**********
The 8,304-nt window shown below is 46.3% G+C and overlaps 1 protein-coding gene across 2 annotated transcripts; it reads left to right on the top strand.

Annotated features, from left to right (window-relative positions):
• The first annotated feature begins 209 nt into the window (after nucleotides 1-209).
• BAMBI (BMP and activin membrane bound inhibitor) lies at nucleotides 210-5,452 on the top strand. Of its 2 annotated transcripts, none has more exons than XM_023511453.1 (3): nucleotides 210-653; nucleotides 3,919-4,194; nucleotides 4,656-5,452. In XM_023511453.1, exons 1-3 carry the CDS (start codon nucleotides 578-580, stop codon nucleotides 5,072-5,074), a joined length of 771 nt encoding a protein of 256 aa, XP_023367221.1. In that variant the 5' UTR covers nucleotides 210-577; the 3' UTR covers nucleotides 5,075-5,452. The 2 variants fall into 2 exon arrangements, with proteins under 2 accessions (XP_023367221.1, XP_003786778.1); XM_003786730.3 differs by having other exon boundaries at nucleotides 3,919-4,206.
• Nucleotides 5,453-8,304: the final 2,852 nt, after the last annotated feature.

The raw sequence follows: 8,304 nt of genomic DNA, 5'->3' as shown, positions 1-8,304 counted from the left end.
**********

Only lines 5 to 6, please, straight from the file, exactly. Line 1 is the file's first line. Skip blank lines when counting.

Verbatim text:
• Nucleotides 5,453-8,304: the final 2,852 nt, after the last annotated feature.

The raw sequence follows: 8,304 nt of genomic DNA, 5'->3' as shown, positions 1-8,304 counted from the left end.